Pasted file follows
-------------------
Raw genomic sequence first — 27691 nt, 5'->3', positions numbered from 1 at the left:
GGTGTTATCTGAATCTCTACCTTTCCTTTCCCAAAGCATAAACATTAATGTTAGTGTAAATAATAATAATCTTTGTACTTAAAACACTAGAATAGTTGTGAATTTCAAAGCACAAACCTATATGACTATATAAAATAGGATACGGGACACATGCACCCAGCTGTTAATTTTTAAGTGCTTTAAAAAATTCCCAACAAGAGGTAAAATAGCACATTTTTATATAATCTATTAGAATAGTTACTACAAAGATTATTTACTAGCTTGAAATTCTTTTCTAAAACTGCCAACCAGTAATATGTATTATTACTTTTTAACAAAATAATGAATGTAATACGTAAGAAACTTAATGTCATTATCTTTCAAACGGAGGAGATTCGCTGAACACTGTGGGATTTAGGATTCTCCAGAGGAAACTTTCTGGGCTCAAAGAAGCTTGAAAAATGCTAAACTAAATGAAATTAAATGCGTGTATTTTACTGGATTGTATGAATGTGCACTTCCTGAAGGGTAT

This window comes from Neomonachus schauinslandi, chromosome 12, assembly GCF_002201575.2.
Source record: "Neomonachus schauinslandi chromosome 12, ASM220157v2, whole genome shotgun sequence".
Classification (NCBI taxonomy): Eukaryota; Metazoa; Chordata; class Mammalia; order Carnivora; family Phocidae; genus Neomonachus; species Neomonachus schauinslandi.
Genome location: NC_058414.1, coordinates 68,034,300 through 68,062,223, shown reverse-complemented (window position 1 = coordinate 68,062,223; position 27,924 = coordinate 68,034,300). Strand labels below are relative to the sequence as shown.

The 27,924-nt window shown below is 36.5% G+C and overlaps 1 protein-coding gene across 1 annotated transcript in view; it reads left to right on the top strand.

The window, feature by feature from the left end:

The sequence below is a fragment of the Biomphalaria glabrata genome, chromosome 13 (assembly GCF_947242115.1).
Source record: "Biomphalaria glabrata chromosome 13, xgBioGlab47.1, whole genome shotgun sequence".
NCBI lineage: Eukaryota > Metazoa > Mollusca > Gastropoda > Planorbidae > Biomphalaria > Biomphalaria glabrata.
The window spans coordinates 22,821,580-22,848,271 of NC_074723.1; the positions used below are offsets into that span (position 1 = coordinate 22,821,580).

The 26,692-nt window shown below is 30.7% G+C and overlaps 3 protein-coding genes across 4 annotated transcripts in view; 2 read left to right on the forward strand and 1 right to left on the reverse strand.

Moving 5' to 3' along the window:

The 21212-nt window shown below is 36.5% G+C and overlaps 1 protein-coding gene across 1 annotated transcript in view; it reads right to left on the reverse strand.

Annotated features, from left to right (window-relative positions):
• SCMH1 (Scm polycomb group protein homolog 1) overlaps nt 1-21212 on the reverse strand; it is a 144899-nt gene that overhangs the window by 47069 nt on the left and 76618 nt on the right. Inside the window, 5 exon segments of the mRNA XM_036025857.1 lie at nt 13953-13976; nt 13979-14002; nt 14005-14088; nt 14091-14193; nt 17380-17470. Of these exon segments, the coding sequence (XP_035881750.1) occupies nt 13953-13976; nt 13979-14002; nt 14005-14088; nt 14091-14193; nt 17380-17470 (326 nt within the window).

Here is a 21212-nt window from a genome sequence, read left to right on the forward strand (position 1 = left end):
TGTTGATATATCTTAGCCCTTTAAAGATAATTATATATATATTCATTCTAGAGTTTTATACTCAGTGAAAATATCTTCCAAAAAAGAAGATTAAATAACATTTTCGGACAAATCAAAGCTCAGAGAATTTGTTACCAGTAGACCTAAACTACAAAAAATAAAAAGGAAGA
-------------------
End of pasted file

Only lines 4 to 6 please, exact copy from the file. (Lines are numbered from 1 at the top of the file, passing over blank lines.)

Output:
Source record: "Neomonachus schauinslandi chromosome 12, ASM220157v2, whole genome shotgun sequence".
Classification (NCBI taxonomy): Eukaryota; Metazoa; Chordata; class Mammalia; order Carnivora; family Phocidae; genus Neomonachus; species Neomonachus schauinslandi.
Genome location: NC_058414.1, coordinates 68,034,300 through 68,062,223, shown reverse-complemented (window position 1 = coordinate 68,062,223; position 27,924 = coordinate 68,034,300). Strand labels below are relative to the sequence as shown.